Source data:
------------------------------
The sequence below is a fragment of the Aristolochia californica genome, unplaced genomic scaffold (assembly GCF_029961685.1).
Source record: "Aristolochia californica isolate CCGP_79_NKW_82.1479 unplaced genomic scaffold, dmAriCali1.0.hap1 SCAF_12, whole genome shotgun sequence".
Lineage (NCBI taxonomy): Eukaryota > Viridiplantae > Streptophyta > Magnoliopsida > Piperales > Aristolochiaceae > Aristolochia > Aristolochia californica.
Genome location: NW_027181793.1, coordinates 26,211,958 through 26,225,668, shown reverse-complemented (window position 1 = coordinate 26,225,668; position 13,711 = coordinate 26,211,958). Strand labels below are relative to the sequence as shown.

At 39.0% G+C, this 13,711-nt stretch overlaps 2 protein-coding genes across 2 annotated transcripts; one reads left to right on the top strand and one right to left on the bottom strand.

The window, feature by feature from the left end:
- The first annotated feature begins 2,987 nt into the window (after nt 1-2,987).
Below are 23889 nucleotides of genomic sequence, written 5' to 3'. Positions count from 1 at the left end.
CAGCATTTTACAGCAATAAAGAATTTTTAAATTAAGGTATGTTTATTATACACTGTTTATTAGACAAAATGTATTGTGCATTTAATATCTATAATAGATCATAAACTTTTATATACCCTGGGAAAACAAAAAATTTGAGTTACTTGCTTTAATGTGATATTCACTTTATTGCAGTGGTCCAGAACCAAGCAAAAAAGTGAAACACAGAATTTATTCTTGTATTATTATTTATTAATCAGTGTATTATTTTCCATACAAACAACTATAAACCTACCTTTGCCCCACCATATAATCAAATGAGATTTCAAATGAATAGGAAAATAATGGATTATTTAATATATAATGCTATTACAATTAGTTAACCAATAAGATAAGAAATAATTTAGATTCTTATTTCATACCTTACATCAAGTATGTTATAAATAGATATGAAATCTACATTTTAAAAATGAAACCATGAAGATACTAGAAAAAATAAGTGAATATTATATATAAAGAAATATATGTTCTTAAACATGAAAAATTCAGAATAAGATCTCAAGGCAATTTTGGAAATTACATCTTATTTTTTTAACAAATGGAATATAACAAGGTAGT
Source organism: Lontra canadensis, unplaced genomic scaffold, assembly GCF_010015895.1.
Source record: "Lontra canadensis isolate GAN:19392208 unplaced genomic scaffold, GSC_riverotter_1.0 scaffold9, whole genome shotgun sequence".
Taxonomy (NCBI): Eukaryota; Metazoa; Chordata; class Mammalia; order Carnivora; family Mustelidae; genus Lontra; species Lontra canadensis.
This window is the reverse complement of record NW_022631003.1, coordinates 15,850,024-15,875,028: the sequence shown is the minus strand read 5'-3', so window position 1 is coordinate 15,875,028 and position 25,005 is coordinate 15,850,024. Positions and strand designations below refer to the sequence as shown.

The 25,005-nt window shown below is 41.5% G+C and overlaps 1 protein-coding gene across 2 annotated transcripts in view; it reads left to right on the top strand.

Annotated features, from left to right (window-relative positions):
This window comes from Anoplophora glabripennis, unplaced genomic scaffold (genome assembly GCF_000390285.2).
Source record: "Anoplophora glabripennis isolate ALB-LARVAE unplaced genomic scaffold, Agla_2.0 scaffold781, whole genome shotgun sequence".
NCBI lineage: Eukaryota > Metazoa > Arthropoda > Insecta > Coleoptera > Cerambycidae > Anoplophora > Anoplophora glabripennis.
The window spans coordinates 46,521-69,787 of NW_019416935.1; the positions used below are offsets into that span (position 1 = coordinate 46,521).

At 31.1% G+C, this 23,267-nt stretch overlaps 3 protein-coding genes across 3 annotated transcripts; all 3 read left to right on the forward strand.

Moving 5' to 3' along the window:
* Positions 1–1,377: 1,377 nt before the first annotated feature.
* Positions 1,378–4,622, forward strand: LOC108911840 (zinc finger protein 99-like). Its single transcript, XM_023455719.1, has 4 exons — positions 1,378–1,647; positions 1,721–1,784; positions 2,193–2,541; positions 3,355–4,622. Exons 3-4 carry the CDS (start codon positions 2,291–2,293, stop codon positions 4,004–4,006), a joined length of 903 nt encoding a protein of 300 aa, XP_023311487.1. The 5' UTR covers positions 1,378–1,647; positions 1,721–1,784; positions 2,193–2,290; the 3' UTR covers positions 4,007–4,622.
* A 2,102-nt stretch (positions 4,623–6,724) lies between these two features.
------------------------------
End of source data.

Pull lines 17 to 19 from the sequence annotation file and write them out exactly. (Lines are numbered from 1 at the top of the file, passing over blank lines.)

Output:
Source record: "Anoplophora glabripennis isolate ALB-LARVAE unplaced genomic scaffold, Agla_2.0 scaffold781, whole genome shotgun sequence".
NCBI lineage: Eukaryota > Metazoa > Arthropoda > Insecta > Coleoptera > Cerambycidae > Anoplophora > Anoplophora glabripennis.
The window spans coordinates 46,521-69,787 of NW_019416935.1; the positions used below are offsets into that span (position 1 = coordinate 46,521).